table of contents
1 Sporting associations
2 Famous residents
4 External links
In 1608, according to tradition, Blackheath was the place where golf was introduced to England - the Royal Blackheath Golf Club (based in nearby Eltham since 1923) was one of the first golf associations established (1766) outside Scotland. Blackheath also gave its name to the first hockey club, established during the mid 19th century.
However, Blackheath is perhaps most famous as the home of the Blackheath Rugby Club, founded in 1858, which was the first Rugby club in the world without restricted membership. The Blackheath club also organised the world’s first rugby international (between England and Scotland in Edinburgh on 27 March 1871) and hosted the first international between England and Wales ten years later - the players meeting and getting changed at the Princess of Wales public house.
With neighbouring Greenwich Park, Blackheath is also well-known as the start point of the London Marathon. This maintains a connection with athletics dating back to the establishment of the Blackheath Harriers (now Blackheath and Bromley Harriers) in 1878. The heath frequently hosts kite-flying competitions.
(in alphabetical order)
Sophie Aldred, actress and television presenter, was raised in Blackheath and attended Blackheath High School.
John Julius Angerstein, whose art collection formed the basis of the National Gallery, London in 1824, built Woodlands, Mycenae Road, Westcombe Park.
Caroline of Brunswick, married to the Prince Regent, was banished in 1799 to a private residence (’The Pagoda’ - attributed to architect Sir William Chambers) in Blackheath.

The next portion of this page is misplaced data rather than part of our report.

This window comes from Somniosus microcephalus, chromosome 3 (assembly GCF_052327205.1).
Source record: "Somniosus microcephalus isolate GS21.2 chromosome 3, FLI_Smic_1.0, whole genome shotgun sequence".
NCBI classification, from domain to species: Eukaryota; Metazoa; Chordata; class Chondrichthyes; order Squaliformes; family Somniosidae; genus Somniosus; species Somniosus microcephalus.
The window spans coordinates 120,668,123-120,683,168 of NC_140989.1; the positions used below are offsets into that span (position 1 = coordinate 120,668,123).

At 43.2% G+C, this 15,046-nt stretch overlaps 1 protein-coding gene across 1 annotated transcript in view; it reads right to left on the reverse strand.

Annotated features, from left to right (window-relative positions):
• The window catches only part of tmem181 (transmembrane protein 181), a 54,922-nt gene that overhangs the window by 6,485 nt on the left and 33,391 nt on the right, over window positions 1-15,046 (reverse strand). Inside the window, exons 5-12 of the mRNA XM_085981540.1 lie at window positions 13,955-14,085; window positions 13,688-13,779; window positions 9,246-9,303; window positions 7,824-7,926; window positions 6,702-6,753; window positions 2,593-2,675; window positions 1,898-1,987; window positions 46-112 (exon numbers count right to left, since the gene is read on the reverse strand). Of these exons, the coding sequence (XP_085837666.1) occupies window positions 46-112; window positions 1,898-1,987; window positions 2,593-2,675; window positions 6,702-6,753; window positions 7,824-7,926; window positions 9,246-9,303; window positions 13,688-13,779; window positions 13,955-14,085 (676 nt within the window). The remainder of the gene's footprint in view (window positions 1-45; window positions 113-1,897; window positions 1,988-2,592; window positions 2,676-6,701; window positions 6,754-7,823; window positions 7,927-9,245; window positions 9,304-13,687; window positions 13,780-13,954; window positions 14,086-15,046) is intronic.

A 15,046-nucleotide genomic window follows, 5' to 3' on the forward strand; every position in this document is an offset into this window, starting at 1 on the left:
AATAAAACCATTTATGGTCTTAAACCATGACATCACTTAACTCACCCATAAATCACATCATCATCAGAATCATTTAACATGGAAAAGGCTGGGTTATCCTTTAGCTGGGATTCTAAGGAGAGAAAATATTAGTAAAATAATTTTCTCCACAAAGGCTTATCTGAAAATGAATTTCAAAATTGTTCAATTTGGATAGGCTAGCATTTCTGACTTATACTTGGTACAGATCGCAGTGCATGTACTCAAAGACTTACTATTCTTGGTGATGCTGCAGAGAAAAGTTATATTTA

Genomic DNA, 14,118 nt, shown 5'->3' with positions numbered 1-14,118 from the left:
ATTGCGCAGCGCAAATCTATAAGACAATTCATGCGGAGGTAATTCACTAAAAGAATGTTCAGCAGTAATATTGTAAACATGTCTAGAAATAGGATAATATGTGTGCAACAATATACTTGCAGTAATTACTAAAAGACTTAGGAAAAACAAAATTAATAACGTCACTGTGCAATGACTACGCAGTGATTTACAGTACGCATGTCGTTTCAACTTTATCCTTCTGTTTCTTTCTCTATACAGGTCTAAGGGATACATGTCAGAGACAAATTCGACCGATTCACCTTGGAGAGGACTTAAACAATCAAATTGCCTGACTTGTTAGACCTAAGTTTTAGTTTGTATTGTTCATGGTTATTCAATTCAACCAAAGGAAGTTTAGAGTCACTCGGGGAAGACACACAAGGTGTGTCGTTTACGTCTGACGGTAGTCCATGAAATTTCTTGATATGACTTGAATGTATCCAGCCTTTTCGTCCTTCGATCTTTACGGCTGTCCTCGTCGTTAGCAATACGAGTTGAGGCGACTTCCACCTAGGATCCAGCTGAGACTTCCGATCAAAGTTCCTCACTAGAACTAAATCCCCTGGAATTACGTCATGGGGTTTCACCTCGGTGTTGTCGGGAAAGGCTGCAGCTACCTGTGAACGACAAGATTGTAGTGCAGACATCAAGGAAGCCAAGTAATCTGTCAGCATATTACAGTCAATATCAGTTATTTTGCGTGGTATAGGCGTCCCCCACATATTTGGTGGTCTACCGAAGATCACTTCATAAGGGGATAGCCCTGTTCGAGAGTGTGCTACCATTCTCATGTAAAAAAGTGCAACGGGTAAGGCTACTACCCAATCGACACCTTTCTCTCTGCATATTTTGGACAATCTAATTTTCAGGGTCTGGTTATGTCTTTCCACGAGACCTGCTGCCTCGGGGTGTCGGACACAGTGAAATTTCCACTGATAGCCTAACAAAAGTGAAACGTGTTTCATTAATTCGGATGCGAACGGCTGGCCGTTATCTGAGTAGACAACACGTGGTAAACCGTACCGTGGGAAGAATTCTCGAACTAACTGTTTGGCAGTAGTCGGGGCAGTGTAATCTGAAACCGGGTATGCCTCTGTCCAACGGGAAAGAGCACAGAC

James Callaghan, British Prime Minister 1976-1979, lived at Blackheath in the 1950s and 1960s, and his daughter Margaret went to Blackheath High School.
Montague John Druitt, for many years a popular suspect in the Jack the Ripper murders, lived in Blackheath, at 9 Eliot Place, during the 1880s.
Peter Martin Duncan (1824-1891), palaeontologist and doctor, practised in Blackheath during 1860s.
Astronomer Royal Sir Frank Watson Dyson lived at 6 Vanbrugh Hill, SE3
between 1894 and 1906 (blue plaque).
James Glaisher (1809-1903), who pioneered modern weather forecasting techniques, lived in Dartmouth Row.
composer Charles Gounod lived at 15 Morden Road in 1870 (blue plaque).
Malcolm Hardee, anarchic comedian lived briefly at 33 Glenluce Road in the late 1990s.
Nathaniel Hawthorne (1804-1864), American author, lived at 4 Pond Road in 1856 (blue plaque).
Jools Holland, TV personality and musician lives in Westcombe Park.
Elisabeth Lutyens, composer, lived in Pond Road.
E. Nesbit, author, moved to 16 Dartmouth Row in 1879.
Donald McGill (1875-1962), postcard cartoonist lived at 5 Bennett Park (blue plaque).
Sir Gregory Page, landowner, had houses in Westcombe Park and Wricklemarsh, near Lee.
Sir James Clark Ross, who in 1831 located the magnetic North Pole, and whom after the Ross Island and Ross sea are named, lived on Eliot Place.
Walter Napleton Stone (1891-1917), recipient of the Victoria Cross, was born in Blackheath.
Terry Waite, humanitarian and hostage in Lebanon (1987-1991), lived in Blackheath.
Willard White, opera singer.
Sir Alfred Yarrow, shipbuilder, lived at Woodlands, Mycenae Road, Westcombe Park from 1896.
Nearest railway stations:
Blackheath Halls website